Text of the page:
- Failure to provide the FDA with requested information deemed necessary to determine the adequacy of the process to comply with 21 CFR 108.25(c)(3)(ii). Specifically, you did not provide any process source documentation, e.g., a letter from a processing authority establishing the processing parameters, heat penetration date or the equivalent, for the (b)(4) process that your firm was using for the pumpkin butter that you were processing.
In your response, you appear to have interpreted this item as a requirement that you have an outside process authority. That is not the intent of this citation. You must maintain information which provides the results of the formal evaluation conducted by your process authority and this information must be made available to the FDA upon request so that we may evaluate that information in relation to the filed scheduled process.
- Failure to have personnel involved in conducting operations required for control of the scheduled process supervised by an individual who has satisfactorily completed an approved school (such as Better Process Control school), in that you have one person who has completed such schooling and that person does not supervise production personnel nor does he work all production shifts when acidified products are manufactured, 21 CFR 108.25(f).
In your response, you note that the individual is available for all production shifts and that the trained individual is not required to be on-site during the production. This is inadequate. The trained individual must be in the immediate supervisory chain of command for the production line employees to go to when unexpected events occur. The individual must be on-site during the production of any acidified product.
Additionally, we note that you have several products which may be acidified which have not been evaluated by a process authority, 21 CFR 108.25(c)(2). In your response you have provided pH and percent of formulation information for several of the products discussed during the inspection and listed on the issued Form FDA 483. Further, you committed to having all of these products evaluated by a process authority prior to submission of a scheduled process. You can also file processing information on products in question for subsequent determination by FDA as to whether these products are acidified foods requiring filing of processing information.
Section 743 of the Act, 21 U.S.C. § 379j-31, authorizes FDA to assess and collect fees to cover FDA’s costs for certain activities, including costs related to re-inspection. A re-inspection is one or more inspections conducted subsequent to an inspection that identified non-compliance materially related to a food safety requirement of the Act, specifically to determine whether compliance has been achieved. Re-inspection-related costs means all expenses, including administrative expenses, incurred in connection with FDA’s arranging, conducting, and evaluating the results of the re-inspection and assessing and collecting the re-inspection fees, 21 U.S.C. § 379j-31(a)(2)(B). For a domestic facility, FDA will assess and collect fees for re-inspection-related costs from the responsible party for the domestic facility. The inspection noted in this letter identified non-compliance materially related to a food safety requirement of the Act. Accordingly, FDA may assess fees to cover any re-inspection-related costs.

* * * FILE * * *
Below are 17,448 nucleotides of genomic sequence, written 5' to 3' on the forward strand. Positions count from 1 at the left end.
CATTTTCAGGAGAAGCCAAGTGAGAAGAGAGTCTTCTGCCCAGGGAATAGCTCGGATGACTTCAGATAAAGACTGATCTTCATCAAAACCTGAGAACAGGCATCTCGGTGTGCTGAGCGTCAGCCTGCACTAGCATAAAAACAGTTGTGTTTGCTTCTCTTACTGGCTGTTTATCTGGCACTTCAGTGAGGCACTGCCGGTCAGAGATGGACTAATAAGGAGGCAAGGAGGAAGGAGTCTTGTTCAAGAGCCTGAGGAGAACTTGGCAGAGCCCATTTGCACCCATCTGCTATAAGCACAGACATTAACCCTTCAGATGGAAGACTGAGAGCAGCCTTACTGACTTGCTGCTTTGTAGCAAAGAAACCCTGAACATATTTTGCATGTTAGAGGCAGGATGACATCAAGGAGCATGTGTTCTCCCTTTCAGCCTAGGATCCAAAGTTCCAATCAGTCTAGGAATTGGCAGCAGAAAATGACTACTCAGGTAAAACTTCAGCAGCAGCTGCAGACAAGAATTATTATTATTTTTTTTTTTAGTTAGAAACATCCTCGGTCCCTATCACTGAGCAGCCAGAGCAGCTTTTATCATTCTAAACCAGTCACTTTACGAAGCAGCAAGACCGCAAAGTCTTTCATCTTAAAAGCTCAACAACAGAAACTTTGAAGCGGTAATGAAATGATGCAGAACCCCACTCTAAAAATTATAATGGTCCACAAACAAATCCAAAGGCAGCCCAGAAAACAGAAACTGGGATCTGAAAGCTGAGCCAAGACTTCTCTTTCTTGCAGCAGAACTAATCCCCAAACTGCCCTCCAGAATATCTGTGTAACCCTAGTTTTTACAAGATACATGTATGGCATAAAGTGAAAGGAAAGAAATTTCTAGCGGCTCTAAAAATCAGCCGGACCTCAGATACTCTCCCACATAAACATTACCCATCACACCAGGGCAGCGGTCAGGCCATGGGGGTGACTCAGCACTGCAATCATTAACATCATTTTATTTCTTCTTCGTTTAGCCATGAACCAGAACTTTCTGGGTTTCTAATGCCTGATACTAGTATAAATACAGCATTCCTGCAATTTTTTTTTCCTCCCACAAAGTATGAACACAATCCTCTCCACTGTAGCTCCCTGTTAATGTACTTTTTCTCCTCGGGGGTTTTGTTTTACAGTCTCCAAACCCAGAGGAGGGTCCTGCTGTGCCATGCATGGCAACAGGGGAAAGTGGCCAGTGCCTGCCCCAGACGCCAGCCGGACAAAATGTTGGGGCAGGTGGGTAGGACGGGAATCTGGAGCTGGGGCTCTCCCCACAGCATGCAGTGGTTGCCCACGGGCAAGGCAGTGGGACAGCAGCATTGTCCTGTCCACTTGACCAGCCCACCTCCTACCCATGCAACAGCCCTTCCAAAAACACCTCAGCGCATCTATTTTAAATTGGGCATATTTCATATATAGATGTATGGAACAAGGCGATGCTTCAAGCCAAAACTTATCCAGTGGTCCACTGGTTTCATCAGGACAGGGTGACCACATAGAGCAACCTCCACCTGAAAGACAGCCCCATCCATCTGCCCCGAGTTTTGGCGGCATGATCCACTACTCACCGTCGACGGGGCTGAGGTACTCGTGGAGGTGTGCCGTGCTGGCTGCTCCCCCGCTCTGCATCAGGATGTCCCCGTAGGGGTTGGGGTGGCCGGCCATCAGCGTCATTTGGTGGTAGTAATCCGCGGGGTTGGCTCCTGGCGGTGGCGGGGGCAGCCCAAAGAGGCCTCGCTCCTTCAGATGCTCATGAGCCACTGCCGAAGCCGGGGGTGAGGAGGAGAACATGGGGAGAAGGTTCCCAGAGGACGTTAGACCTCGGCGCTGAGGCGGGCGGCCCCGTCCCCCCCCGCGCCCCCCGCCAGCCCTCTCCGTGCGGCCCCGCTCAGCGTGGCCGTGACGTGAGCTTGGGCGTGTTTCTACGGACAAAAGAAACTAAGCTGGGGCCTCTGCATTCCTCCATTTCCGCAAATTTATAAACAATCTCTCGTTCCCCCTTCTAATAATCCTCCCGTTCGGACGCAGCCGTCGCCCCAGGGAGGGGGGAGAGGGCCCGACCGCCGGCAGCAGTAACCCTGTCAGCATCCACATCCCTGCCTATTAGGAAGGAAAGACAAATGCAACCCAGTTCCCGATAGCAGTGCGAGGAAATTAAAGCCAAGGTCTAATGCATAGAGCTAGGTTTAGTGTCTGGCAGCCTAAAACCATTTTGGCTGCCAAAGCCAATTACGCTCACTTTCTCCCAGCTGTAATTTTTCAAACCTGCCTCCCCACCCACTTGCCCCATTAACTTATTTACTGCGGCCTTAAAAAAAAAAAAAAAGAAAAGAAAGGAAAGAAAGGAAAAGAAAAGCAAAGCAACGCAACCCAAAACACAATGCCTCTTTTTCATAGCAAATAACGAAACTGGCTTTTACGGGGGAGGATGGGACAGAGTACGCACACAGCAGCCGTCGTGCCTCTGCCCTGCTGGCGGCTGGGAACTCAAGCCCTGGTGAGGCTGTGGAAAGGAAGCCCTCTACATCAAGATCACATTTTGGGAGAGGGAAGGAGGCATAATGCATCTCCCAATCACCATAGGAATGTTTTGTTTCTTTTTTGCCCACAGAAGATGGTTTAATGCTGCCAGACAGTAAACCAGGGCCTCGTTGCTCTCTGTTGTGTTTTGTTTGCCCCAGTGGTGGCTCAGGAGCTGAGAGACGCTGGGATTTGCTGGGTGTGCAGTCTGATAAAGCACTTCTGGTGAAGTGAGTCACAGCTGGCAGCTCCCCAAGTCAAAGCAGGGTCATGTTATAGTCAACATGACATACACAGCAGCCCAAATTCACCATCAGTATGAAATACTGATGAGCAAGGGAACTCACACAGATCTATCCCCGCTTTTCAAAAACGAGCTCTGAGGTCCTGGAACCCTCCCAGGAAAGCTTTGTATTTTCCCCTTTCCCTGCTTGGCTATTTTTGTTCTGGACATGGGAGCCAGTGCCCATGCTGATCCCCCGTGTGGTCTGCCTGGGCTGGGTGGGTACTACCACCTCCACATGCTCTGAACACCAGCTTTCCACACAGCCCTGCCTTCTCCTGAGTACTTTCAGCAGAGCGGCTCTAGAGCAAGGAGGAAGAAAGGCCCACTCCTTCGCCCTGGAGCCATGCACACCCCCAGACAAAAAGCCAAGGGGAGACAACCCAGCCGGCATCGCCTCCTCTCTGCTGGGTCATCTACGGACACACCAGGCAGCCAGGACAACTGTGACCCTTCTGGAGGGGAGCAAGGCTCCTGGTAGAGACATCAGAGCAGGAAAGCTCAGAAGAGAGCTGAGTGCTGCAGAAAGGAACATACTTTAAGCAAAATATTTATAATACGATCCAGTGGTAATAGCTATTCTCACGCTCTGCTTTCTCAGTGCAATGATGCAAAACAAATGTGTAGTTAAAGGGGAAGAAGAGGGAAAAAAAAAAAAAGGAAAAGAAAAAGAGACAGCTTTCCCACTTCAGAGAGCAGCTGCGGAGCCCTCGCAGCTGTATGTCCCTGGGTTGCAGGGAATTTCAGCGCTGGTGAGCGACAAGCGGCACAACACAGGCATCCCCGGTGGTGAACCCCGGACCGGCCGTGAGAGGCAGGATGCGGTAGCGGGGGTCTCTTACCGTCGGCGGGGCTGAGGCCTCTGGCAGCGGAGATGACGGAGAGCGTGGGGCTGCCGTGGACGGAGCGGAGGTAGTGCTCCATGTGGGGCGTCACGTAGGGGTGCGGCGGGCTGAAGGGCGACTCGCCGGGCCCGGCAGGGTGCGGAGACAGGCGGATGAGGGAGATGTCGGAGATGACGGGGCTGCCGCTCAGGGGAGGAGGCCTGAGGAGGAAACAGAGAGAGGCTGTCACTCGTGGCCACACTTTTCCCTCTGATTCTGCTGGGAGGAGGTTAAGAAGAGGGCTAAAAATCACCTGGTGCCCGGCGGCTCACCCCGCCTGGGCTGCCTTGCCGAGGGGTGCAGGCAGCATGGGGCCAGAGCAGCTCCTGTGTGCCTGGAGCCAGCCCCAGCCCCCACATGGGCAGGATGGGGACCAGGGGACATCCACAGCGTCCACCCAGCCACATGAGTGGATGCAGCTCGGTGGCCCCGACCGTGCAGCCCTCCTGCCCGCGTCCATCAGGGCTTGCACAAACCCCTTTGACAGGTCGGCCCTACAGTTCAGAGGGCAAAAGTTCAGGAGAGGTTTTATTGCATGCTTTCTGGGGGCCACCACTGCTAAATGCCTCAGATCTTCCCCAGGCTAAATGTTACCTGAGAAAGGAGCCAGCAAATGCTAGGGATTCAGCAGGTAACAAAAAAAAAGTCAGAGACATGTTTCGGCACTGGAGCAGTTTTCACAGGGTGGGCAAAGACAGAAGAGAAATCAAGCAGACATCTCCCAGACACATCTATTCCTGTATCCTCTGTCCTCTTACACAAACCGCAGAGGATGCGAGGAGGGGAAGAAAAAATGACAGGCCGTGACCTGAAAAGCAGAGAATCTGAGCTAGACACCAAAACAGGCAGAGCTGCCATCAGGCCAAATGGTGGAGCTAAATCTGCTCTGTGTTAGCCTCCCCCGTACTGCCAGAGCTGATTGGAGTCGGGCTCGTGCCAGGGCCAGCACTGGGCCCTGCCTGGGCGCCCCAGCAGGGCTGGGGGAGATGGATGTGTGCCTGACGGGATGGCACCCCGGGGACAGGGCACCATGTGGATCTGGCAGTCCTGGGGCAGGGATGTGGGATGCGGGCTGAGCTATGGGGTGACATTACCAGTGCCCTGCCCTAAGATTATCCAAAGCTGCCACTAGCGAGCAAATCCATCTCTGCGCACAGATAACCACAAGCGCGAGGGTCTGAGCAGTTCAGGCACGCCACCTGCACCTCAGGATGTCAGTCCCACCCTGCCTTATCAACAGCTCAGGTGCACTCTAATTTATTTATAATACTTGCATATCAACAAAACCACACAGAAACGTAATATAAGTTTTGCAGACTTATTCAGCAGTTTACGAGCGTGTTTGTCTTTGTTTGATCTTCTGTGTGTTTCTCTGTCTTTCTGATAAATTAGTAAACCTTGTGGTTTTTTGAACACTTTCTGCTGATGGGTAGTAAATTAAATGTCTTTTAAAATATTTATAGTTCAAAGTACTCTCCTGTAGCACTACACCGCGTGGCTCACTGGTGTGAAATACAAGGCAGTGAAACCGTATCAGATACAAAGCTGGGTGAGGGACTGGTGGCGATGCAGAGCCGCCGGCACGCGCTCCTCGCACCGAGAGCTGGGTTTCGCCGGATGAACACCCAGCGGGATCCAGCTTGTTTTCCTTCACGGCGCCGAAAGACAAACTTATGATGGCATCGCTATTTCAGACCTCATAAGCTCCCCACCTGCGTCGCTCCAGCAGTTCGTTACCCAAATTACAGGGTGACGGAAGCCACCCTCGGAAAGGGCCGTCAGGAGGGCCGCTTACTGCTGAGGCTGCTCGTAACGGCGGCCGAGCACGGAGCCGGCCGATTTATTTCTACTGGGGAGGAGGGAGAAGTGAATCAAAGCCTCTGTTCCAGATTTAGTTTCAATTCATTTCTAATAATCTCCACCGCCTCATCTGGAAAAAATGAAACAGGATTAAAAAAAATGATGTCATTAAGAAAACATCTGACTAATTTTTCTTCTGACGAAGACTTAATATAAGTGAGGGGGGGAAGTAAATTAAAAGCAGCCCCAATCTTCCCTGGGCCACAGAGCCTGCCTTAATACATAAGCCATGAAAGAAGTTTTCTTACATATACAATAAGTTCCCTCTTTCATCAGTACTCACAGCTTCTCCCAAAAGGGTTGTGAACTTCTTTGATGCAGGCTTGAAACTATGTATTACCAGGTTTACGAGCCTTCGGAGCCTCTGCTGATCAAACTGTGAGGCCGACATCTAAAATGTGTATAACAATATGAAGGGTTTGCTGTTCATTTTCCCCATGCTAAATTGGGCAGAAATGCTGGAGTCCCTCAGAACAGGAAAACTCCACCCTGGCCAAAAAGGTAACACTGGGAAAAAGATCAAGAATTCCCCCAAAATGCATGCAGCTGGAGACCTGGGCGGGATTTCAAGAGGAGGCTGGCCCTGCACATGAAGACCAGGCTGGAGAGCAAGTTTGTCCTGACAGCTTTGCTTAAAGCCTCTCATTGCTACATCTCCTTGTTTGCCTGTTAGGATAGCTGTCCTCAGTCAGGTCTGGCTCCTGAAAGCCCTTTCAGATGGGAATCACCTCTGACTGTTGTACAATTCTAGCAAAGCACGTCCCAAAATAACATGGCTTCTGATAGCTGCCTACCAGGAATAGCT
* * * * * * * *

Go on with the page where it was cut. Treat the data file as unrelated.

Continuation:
We request that you notify this office in writing within 15 working days of receipt of this letter stating the actions you will take to correct the violations discussed above and to prevent their recurrence. Include documentation that illustrates these corrections, if applicable. If corrective action cannot be completed within 15 working days, state the reason for the delay and a reasonable time within which the corrections will be completed.
Failure to make prompt corrections may result in enforcement action including seizure, injunction, and emergency permit actions being initiated by the Food and Drug Administration. This letter does not represent a comprehensive review of all of the products distributed by your firm. As CEO, it is your responsibility to ensure that all products distributed by your firm are in compliance with the Act and its implementing regulations.
Please send your reply to the Food and Drug Administration, Attention: Tyra S. Wisecup, Compliance Officer, at the address in the letterhead. If you have questions regarding any issues in this letter, please contact Ms. Wisecup at (612) 758-7114.
Elizabeth A. Waltrip
David C. Brookover
J.M. Smucker, LLC
1050 Stanton Street
Ripon, Wisconsin 54971